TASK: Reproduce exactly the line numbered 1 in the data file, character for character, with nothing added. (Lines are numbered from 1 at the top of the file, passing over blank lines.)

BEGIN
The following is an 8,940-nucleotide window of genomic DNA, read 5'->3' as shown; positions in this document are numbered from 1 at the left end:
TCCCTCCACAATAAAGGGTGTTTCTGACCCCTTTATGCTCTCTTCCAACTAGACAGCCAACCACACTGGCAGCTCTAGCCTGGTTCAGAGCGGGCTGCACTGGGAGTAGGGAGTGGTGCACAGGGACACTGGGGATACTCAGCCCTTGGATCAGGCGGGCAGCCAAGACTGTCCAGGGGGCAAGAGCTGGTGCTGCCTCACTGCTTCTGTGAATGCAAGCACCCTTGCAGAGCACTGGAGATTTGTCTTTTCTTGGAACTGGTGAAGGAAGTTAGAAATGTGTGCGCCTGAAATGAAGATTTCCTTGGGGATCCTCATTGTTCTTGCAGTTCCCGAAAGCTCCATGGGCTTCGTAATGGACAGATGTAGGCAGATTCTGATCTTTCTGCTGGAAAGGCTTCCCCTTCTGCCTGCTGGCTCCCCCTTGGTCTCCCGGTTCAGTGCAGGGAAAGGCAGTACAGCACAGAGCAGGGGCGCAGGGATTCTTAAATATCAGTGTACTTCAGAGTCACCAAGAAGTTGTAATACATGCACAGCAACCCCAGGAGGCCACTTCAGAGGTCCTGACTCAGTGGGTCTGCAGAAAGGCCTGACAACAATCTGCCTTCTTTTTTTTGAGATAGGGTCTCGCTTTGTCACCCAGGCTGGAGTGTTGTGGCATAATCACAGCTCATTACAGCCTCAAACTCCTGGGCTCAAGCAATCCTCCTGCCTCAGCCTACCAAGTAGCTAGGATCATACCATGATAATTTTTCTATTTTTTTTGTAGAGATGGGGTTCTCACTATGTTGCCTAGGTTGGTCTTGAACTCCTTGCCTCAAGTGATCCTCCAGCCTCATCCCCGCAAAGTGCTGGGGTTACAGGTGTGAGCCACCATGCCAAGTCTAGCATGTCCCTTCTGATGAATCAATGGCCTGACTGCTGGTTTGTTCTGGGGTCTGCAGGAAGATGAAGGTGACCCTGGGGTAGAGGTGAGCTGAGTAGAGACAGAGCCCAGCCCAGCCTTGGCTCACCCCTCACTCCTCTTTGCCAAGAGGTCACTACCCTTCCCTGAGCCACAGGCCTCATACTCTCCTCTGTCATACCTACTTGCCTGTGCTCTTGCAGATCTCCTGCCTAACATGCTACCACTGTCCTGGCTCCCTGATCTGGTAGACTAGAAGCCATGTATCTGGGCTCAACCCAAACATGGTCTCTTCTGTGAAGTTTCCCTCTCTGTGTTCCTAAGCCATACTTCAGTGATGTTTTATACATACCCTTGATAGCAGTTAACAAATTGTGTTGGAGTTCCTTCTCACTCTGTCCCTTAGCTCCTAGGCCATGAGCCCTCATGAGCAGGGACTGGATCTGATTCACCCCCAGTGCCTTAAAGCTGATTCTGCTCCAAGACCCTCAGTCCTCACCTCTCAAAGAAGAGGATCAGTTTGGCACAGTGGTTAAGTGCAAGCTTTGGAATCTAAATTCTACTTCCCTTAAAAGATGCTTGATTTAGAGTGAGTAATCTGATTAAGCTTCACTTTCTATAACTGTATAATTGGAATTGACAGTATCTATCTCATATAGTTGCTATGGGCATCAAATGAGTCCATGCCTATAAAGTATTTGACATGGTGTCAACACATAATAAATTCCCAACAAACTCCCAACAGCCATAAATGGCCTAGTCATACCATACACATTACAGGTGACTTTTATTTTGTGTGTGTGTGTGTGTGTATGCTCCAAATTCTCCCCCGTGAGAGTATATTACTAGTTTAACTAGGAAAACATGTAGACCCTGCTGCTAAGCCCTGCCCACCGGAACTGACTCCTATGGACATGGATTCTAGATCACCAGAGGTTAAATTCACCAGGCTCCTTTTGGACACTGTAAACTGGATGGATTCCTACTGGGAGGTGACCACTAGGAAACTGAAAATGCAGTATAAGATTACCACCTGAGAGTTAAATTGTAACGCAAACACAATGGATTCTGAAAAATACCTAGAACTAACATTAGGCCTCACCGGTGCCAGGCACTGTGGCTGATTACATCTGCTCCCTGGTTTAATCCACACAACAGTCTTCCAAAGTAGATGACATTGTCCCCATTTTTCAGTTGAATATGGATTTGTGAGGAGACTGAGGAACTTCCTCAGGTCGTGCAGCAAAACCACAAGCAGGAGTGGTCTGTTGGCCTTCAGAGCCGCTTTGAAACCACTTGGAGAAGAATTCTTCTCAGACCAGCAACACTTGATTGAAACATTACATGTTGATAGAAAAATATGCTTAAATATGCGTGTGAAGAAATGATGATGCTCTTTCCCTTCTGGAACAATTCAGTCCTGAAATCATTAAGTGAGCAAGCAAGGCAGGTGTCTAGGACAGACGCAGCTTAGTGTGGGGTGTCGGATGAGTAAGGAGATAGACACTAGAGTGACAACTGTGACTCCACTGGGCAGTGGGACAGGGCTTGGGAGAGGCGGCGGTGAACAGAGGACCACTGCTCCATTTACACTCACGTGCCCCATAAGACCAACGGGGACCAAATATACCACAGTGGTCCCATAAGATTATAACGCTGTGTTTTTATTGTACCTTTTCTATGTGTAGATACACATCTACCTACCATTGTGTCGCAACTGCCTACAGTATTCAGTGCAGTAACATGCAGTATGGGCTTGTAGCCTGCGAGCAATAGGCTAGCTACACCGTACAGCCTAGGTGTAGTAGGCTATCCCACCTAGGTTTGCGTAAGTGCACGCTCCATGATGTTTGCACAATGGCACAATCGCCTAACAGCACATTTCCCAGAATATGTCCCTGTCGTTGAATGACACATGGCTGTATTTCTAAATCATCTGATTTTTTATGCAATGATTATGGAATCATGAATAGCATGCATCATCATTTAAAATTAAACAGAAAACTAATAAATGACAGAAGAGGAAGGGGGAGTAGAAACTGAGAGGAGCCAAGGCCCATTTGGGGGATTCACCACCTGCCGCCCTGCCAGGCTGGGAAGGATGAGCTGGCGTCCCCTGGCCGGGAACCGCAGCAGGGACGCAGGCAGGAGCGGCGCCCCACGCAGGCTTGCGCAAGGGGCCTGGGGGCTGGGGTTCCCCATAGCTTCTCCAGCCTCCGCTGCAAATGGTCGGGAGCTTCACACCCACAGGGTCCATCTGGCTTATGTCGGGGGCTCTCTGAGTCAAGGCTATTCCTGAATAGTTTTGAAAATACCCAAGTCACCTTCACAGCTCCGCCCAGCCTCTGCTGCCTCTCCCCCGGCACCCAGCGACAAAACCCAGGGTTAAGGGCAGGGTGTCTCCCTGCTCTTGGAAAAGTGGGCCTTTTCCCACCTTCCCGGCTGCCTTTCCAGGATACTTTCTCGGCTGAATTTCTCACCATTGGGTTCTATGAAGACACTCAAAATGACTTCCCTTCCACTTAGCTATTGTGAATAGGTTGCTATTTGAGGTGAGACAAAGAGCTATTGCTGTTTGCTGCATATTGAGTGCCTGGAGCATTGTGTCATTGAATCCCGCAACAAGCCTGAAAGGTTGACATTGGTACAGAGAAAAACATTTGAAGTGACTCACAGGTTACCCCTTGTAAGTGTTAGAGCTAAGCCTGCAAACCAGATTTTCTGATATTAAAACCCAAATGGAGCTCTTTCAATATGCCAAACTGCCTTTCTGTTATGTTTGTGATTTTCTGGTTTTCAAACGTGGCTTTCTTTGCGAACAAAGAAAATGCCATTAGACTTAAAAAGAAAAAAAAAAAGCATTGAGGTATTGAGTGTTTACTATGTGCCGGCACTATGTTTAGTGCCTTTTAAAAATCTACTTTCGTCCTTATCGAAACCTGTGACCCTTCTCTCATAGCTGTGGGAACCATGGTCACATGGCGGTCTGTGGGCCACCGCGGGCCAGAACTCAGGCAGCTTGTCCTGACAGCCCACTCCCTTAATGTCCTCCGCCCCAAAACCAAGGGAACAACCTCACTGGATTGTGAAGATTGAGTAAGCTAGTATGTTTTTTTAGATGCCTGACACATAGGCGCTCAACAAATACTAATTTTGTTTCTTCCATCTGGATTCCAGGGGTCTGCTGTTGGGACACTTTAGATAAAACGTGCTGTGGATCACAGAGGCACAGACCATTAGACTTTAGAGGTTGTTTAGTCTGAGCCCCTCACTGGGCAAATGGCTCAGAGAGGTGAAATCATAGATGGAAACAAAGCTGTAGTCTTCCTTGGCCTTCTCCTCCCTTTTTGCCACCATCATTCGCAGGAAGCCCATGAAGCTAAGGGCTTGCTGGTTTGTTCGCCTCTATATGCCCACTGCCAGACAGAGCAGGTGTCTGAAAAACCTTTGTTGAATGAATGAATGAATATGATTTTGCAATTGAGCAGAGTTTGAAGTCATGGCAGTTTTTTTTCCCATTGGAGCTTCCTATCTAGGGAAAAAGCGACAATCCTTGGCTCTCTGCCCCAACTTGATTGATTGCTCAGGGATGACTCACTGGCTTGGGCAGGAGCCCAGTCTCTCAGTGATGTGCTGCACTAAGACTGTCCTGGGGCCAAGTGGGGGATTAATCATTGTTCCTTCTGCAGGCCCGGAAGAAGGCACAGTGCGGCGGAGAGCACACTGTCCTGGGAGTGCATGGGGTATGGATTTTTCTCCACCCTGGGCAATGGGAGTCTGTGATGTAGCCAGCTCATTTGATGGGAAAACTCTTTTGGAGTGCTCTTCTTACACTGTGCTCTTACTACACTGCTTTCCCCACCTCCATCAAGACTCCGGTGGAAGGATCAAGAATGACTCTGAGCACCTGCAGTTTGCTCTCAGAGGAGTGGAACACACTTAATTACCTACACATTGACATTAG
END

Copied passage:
The following is an 8,940-nucleotide window of genomic DNA, read 5'->3' as shown; positions in this document are numbered from 1 at the left end: